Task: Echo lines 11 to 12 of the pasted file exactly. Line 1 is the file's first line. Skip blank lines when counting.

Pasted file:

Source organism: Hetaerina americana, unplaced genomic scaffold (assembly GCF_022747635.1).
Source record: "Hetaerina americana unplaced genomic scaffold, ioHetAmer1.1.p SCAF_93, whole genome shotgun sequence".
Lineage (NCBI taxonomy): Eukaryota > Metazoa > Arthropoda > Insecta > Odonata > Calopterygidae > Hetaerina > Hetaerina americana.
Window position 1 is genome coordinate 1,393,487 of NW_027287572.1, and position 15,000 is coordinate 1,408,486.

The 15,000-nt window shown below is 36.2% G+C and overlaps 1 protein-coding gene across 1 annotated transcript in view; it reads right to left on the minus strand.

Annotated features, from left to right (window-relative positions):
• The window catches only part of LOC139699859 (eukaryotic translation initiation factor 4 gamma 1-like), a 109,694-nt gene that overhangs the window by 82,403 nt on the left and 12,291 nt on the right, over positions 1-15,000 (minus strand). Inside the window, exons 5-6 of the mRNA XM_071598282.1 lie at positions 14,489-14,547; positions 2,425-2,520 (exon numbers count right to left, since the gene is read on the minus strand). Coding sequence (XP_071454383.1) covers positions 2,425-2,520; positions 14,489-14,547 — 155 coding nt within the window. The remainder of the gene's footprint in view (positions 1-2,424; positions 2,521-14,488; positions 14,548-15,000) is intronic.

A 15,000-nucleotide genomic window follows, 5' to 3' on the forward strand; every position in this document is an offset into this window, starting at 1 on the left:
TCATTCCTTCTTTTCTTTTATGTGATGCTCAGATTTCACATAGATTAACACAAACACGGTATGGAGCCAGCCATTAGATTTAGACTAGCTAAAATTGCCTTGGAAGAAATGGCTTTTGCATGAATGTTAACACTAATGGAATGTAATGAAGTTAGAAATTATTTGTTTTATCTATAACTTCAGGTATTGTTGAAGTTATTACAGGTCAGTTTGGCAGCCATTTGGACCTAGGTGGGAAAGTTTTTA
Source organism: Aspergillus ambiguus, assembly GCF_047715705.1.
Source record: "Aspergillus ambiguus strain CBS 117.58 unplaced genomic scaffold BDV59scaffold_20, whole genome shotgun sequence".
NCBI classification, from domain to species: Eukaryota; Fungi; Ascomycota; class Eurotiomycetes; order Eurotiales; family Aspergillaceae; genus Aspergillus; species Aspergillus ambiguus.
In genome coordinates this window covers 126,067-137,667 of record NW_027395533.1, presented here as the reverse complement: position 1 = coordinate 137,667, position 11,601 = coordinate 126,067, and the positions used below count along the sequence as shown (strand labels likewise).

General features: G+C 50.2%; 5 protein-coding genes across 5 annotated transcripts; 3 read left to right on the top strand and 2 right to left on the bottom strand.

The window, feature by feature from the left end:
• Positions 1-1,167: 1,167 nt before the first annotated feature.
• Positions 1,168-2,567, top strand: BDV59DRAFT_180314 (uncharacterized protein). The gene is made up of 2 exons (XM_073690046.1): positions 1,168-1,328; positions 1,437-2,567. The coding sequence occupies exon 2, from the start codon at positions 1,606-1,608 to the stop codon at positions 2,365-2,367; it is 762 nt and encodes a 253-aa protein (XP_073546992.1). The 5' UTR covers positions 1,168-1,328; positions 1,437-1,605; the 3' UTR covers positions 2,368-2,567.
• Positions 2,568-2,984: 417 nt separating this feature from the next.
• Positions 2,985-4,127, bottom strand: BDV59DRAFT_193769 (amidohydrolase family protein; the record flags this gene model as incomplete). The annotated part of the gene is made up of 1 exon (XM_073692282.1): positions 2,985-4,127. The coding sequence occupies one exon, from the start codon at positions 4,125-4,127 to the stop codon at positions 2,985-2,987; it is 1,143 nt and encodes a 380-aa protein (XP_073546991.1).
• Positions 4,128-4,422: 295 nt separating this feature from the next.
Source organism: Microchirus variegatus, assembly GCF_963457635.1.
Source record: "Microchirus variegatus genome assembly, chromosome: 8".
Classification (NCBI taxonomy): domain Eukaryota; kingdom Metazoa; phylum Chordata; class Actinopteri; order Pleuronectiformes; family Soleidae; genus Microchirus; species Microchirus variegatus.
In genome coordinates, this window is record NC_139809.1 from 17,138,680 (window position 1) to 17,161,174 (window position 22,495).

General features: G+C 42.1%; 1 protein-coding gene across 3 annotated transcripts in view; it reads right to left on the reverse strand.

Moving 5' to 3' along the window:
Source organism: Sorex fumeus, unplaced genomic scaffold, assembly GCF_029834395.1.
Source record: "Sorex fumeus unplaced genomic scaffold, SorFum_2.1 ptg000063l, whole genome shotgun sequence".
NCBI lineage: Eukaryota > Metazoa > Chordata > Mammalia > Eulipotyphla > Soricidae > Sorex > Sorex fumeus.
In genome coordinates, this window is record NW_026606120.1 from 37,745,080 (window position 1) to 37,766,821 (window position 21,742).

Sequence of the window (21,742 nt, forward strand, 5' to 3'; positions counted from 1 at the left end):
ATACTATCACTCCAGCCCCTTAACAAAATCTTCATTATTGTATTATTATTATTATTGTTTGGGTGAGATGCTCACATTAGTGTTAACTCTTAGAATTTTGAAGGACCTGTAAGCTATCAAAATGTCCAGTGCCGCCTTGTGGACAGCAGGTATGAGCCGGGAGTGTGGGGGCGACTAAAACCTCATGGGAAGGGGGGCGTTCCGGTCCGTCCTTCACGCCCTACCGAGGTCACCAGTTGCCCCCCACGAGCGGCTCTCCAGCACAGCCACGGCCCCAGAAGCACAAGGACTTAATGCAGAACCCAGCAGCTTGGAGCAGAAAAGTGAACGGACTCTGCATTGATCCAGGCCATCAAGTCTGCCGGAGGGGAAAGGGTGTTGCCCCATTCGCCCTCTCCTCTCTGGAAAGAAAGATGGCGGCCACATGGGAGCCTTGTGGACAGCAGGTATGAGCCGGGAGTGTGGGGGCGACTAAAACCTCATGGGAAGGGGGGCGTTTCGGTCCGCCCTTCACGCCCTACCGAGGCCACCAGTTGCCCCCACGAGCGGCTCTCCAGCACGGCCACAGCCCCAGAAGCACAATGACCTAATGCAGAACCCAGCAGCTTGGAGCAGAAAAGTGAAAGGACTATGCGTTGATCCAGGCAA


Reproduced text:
Source record: "Aspergillus ambiguus strain CBS 117.58 unplaced genomic scaffold BDV59scaffold_20, whole genome shotgun sequence".
NCBI classification, from domain to species: Eukaryota; Fungi; Ascomycota; class Eurotiomycetes; order Eurotiales; family Aspergillaceae; genus Aspergillus; species Aspergillus ambiguus.